North Carolina State University is seeking commercial partners to license and commercialize a novel cancer immunotherapeutic delivery system of anti-PD-L1.
Cancer immunotherapy research is a rapidly emerging field. Over half of current cancer clinical trials include formats of immunotherapy, the area has seen remarkable results. The first anti-PD-L1 inhibitor has recently and rapidly been approved by the FDA. For a productive immune response a number of immunological checkpoints must be past, to guard against unwanted or harmful self-directed activities, this may act as a barrier to successful immunotherapies. By blocking the inhibitory checkpoints, antitumor activity may be generated, however these checkpoint blockade therapy have limited therapeutic benefits in many patients, with grade ¾ adverse effects occurring. How to enhance these therapies have become a focus in the field.
Researchers at North Carolina State University have developed a novel delivery system for the promoted delivery of anti-PD-L1 (aPDL1) to eradicate residual tumor cells, using in-situ activation of platelets. Reoccurrence of cancer after a surgical resection remains a significant challenge in cancer management. This is due to residual microtumors in the surgical bed and circulating tumor cells (CTCs). The intrinsic wound and CTCs tropic properties of platelets, can target microtumors at the surgical wound and the CTCs in blood vessels. This has been tested with melanoma and breast-cancer murine models. This successful model overcomes the limitations of anti-PD therapy. The pro-inflammatory environments created by platelets could upregulate PDL1 expression of tumor and boost T cell activity. This new methodology for triggered release of agent, activation by PMP generation, which facilitates aPDL1 binding to tumor and APC cells. This programmed combination delivery strategy may inspire new treatments that involve localized and bio-responsive release of other therapies.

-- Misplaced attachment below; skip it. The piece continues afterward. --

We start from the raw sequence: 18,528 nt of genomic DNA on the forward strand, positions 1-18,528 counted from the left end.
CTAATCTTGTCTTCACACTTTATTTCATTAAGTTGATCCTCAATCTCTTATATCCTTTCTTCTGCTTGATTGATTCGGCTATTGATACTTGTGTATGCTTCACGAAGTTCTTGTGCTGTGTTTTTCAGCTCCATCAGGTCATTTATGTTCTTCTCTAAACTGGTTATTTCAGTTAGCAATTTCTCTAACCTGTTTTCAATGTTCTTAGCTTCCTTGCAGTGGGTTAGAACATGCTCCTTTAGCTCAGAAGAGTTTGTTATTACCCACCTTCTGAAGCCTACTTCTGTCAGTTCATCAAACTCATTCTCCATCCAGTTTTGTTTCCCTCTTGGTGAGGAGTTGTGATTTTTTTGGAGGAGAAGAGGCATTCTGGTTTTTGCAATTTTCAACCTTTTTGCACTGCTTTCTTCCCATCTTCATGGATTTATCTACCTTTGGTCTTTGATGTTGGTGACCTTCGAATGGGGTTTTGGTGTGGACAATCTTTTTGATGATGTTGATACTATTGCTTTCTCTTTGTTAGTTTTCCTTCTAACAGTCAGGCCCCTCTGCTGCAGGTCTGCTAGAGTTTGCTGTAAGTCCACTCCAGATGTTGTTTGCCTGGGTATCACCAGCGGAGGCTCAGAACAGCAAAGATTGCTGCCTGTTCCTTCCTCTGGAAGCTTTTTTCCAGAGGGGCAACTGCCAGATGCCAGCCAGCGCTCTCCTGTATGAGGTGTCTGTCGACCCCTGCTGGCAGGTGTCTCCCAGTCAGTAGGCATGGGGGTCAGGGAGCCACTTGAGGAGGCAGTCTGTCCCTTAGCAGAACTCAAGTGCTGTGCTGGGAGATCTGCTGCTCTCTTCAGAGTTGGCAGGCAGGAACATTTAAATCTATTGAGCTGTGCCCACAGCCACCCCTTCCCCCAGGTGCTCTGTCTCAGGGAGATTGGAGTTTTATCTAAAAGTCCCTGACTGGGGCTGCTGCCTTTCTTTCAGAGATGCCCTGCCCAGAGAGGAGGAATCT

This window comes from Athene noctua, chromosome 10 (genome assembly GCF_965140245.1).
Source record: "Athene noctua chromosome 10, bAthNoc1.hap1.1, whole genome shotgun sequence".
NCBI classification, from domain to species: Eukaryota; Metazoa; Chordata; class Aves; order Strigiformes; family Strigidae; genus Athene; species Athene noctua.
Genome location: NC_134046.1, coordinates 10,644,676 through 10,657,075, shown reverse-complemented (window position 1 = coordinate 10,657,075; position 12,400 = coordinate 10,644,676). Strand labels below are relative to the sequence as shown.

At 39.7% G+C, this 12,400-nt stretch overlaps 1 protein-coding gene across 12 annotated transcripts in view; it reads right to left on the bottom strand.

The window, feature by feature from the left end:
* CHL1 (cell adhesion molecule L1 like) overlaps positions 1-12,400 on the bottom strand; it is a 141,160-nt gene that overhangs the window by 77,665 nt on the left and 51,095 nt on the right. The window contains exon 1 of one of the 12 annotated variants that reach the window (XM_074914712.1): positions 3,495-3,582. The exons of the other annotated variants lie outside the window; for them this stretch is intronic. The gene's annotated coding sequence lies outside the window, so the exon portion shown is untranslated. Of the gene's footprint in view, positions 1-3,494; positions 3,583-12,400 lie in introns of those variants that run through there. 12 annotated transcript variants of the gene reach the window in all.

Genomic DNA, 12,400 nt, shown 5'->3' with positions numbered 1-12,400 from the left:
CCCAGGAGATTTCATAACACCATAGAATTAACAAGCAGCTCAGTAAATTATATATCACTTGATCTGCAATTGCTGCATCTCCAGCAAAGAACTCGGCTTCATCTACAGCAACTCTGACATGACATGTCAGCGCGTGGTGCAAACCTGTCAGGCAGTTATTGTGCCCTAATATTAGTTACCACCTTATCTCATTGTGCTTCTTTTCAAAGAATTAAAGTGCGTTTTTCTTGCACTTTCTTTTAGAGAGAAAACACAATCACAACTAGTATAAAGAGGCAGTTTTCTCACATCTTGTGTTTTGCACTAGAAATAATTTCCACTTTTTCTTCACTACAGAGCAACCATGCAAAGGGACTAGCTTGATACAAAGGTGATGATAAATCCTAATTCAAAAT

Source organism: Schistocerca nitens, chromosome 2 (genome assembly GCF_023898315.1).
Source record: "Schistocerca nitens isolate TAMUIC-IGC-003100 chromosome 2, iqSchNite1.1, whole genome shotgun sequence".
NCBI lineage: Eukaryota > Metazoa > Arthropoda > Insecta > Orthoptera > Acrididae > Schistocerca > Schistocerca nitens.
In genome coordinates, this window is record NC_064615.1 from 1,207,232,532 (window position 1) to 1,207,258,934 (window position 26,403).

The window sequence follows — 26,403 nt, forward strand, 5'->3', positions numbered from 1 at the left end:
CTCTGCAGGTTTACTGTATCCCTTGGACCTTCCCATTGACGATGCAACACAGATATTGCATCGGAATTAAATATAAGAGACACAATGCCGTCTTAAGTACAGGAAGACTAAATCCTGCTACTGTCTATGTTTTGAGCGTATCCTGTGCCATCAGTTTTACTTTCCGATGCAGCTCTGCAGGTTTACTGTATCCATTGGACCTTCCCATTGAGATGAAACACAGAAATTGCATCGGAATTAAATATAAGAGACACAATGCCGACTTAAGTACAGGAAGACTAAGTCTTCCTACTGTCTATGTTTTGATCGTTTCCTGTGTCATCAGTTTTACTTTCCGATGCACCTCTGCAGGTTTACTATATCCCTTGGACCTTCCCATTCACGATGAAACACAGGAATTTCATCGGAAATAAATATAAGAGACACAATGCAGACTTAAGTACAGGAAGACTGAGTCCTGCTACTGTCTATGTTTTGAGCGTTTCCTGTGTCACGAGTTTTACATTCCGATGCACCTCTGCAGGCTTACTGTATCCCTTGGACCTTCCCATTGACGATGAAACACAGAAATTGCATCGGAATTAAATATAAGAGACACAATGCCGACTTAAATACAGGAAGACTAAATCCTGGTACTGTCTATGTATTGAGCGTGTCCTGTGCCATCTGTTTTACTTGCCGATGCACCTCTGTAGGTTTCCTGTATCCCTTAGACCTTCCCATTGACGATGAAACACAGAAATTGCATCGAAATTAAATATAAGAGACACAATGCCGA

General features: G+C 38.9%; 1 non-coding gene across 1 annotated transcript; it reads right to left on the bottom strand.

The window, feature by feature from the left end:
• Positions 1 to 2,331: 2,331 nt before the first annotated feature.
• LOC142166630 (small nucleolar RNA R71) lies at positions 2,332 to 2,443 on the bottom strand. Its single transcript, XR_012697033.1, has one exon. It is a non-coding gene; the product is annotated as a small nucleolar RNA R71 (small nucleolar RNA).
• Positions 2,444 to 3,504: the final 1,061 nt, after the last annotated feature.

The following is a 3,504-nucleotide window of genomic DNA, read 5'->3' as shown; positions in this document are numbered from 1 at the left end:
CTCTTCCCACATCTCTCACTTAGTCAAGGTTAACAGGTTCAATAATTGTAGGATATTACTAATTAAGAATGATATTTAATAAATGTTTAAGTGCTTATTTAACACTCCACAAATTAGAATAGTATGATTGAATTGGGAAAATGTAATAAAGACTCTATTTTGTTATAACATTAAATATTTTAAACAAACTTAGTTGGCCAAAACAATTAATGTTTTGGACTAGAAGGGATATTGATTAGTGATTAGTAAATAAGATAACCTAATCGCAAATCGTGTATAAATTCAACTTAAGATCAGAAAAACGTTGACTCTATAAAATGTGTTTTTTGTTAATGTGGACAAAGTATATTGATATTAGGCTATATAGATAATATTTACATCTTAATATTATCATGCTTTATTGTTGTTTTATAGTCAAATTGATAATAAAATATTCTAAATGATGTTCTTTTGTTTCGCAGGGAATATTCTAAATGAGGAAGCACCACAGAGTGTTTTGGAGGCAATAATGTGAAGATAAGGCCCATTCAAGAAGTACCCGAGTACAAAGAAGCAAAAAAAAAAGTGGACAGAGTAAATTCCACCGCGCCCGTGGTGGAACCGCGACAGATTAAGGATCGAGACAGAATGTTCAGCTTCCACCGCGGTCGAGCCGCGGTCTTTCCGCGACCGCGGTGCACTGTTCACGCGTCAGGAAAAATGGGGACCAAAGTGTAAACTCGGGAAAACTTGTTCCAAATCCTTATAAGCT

- Reduces reoccurrence of tumors after sectioning
- Reduces side effects of treatment
- Increases treatment effectiveness
- Mechanism may be used with other treatments
Related Patent Information
A patent application related to this invention has been filed.
About the Lead Inventor
Dr. Zhen Gu obtained Ph.D. at the University of California, Los Angeles, under the guidance of Prof. Yi Tang in the Department of Chemical and Biomolecular Engineering. He was a postdoctoral associate working with Prof. Robert Langer at MIT and Harvard Medical School during 2010 to 2012. He is currently an Associate Professor and founding Director of the Translational Innovation (TraIn) Professional Science Master program in the Joint Department of Biomedical Engineering at the University of North Carolina at Chapel Hill and North Carolina State University. He also holds joint positions in the Eshelman School of Pharmacy and Department of Medicine at UNC. His group studies controlled drug delivery, bio-inspired materials and nanobiotechnology. Prof. Gu is the recipient of the Sloan Research Fellowship (2016), Pathway Award (2015) and Junior Faculty Award (2014) of the American Diabetes Association (ADA), Young Innovator Award in Cellular and Molecular Engineering of the Biomedical Engineering Society (BMES, 2015) and the Sigma Xi Young Faculty Research Award (2014). MIT Technology Review listed him in 2015 as one of the global top innovators under the age of 35 (TR35). GOOD Magazine listed him in 2016 as one of GOOD 100- “100 individuals who are improving the world through creativity and innovation”.